Bishop John COP 26 Diary Part 2Tuesday 9th November 2021
Day 5 – Thursday 4th November
I find it disappointing that the News is no longer headlining the Conference. Today’s main headline concerned the change of rules for the suspension of M.P.s., with the later news that the Prime Minister had done a U-turn in his decision and the M.P. had resigned. There are some individual items about COP26 but, perhaps now that many of the World Leaders have gone, there is thought to be no need for a complete report on what is happening. There are reports about Microsoft ceasing carbon emissions and eighteen nations have signed a commitment to stop burning coal – making a total of forty nations with this promise. Again, a time-frame for this agreement is not specified. But it was also reported that Australia, China and the United States (the biggest users of coal) did not sign. There was also the worrying news that CO2 emissions have returned to the pre-Covid level.
There was much talk yesterday about financing environmental repair and there is an article today claiming that many nations, including the United States, India, EU, China and developing economies have signed an agreement, which some are calling a “breakthrough agenda”. The signatories represent more than 70% of the world’s economy. But there are no specific details about the agreement. We must wait and see if details emerge.
There is also some negative reporting about the protest by Extinction Rebellion, with Police being sprayed with paint. I was unaware of the protest which took place in the centre of Glasgow, some distance from the Conference venue. I can only think that the protesters undermine their purpose by such actions and simply cause people to lose any further interest in environmental concerns. The protest at best achieves nothing and at worst is counter-productive. There is also news ridiculing the Prime Minister for returning to London in a private jet, to enjoy a dinner with a friend.
I should mention that the weather has been very good which, given the day’s walking is to be gratefully acknowledged. It is certainly cold but we have had three very sunny days and no rain at all, which is unusual for November in Glasgow. The forecast is not so kind.
I was able to attend a meeting in the Blue Zone which was concerned with interfaith collaboration. It certainly provided a sense of a global membership. There is the promise of continuing collaboration after the end of the Conference.
Following the very informative event about the River Atrato yesterday, I wanted to be sure to visit their exhibition today That meant the move from the Blue Zone to the Green Zone with the distance and security marathon again. But I was not disappointed by the exhibition. There were several indigenous people there and the displays gave a very clear picture of the destruction of the region and the present progress in repair and preservation. I met the young lady who had spoken so well last evening and has been such a staunch advocate for indigenous people’s rights. There were so many alarming statistics, not least that in 2020, no less than 199 indigenous people had been murdered by either drug traders or illegal loggers and miners. Throughout these days, I have seen several groups of indigenous peoples from South America, largely recognisable by the colourful feathered headdresses that many of the men and women wear.
The next two events were in the city, away from the Conference, so I decided to make a couple of visits. I went first to the Metropolitan Cathedral, which is on the river bank. A fine building which has been re-ordered in recent years and the work was done well. I thought that I would have a look at the church where I will be celebrating Mass and preaching on Saturday. But I mistakenly set my satnav for St Alphonsus when I should have been visiting St Aloysius! Never mind, neither were very far apart and it gave me a chance to see a bit more of the city centre. St Alphonsus is in the care of the Xaverian fathers. St Aloysius is a very grand Jesuit church on the top of a hill, surrounded by a college of the same name.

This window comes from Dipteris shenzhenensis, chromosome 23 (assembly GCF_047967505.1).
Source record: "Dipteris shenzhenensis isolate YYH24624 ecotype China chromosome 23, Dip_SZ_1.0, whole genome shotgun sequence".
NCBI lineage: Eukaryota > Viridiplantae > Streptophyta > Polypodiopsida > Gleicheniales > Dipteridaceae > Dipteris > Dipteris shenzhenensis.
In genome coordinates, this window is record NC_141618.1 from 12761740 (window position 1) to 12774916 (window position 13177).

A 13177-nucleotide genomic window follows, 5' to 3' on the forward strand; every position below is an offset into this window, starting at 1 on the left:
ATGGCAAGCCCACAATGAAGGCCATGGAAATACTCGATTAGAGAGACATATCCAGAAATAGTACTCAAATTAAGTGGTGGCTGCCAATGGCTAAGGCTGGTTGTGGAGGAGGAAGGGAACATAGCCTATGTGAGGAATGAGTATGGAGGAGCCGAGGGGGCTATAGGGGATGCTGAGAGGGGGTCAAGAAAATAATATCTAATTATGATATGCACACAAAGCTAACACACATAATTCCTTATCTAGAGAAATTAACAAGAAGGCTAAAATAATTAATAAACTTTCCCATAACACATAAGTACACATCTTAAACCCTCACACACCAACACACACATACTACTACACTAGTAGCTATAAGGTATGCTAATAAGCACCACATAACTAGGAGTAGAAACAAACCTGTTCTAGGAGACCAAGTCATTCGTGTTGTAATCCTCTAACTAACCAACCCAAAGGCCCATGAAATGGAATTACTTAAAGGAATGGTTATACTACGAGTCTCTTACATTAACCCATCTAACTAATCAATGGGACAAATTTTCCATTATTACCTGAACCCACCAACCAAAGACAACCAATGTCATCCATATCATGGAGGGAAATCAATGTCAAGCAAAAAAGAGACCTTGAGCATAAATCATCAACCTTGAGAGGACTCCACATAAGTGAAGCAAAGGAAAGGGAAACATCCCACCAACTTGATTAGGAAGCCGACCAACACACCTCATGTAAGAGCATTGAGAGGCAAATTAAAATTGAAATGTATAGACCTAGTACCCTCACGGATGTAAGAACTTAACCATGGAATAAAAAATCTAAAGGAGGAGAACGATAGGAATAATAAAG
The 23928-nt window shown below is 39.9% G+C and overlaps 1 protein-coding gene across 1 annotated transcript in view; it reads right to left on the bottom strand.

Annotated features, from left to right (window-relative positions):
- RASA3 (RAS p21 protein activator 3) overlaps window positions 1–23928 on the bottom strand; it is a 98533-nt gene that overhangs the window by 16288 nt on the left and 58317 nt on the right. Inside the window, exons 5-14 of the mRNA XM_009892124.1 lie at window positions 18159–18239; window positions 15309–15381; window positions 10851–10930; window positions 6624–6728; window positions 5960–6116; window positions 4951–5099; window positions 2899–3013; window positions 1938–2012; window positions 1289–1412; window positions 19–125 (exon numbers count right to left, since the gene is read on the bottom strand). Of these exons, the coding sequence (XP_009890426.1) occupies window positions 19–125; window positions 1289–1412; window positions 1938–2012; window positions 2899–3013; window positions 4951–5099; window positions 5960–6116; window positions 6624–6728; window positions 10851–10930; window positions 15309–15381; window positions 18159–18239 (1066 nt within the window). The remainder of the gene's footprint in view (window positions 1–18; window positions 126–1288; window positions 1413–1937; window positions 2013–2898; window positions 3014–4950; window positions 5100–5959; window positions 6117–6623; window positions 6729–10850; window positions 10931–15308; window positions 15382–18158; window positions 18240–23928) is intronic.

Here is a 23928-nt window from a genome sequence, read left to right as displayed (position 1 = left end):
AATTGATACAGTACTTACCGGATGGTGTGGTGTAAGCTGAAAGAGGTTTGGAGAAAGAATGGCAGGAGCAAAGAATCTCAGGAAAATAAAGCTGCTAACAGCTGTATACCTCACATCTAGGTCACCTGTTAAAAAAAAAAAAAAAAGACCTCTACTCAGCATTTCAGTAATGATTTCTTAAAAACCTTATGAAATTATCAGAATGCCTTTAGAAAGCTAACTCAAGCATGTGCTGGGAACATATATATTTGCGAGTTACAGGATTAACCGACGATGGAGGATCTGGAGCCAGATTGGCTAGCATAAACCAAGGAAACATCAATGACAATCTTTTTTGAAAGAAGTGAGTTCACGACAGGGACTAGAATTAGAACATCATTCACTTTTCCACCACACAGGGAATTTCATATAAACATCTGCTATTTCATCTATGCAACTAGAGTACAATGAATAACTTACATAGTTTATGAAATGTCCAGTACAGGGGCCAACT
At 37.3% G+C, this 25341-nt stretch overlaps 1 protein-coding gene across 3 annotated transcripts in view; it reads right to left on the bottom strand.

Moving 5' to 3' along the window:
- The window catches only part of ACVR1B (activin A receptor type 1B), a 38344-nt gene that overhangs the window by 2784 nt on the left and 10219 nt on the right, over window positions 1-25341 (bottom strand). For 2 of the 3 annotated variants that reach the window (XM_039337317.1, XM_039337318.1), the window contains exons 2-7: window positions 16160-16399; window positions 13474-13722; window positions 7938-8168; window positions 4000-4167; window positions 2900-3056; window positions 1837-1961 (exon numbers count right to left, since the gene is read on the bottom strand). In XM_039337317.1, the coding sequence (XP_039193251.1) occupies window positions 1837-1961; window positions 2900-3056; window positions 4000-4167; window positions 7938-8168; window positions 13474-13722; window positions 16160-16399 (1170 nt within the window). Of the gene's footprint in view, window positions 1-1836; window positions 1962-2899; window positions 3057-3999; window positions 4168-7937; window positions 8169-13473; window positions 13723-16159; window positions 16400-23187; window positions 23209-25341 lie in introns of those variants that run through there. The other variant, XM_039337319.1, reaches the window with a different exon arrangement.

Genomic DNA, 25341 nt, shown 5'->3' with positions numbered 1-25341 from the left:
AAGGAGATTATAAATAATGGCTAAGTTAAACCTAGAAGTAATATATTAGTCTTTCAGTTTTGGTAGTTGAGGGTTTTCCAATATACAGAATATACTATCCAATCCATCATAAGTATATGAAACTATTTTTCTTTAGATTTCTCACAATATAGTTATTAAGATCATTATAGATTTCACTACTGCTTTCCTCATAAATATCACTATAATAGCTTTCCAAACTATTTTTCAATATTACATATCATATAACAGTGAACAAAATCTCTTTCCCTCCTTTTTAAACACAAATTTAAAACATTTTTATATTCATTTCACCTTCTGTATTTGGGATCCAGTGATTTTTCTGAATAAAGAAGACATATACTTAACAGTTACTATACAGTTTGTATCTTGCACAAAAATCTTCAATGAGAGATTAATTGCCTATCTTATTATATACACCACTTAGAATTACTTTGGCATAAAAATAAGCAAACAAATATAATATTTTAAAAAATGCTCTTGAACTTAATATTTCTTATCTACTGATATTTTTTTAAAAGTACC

Not far away was the next event on food production and sustainable farming, sponsored by SCIAF. It was in a building call the Lighthouse which is normally an exhibition centre. There were several speakers presenting on farming in Zambia and Scotland. The uniting element was what was referred to as Agrocology or Agro-ecology. It was all about improvement of the quality of the soil, the right use of any fertiliser, the diversity of crops and various aspects of resilience to climate change. The point was made that we produce more than enough food for the world’s population but distribution is all wrong and all too many people do not have enough to eat, and tons of food are wasted and thrown away. The speakers were cautiously optimistic about the decisions being made at the Conference and there was a particular concern that great advances would be made if governments were to recognise the rights of indigenous peoples.
Finally, I attended a gathering organised by Christian Aid and Rev John Plant. This was held in the Salvation Army Centre. There has been an ecumenical group meeting on zoom quite regularly in recent months sharing ideas and information about the Conference. It was good to meet some of the members of the group in person and there were speakers from Bangladesh and Zambia who attested to the work of Christian Aid, particularly in assisting with new farming techniques.
Tomorrow I am on a panel of Christian clergy concerning the purpose and goals of the Conference.
Day 6 – Friday 5th November
Is it disappointment or annoyance? There was no mention at all on Radio Four News this morning about COP26. There was much said about the resignation of the Conservative M.P. for breach of the House of Commons lobbying rules. There was a lengthy piece about racism in the Yorkshire Cricket Club. There was talk about the Bank of England interest rates and inflation predictions. Nothing about COP26. I find that very surprising. There are still some 25,000 delegates here in Glasgow and there seems to be a frenzy of work and negotiations in the Blue Zone. There is certainly no shortage of media, with cameras everywhere and people being interviewed. We can only hope and pray that the initial agreements made by the World Leaders are now being hammered out into realistic policies and that the necessary radical and urgent statements will be made by the end of the Conference.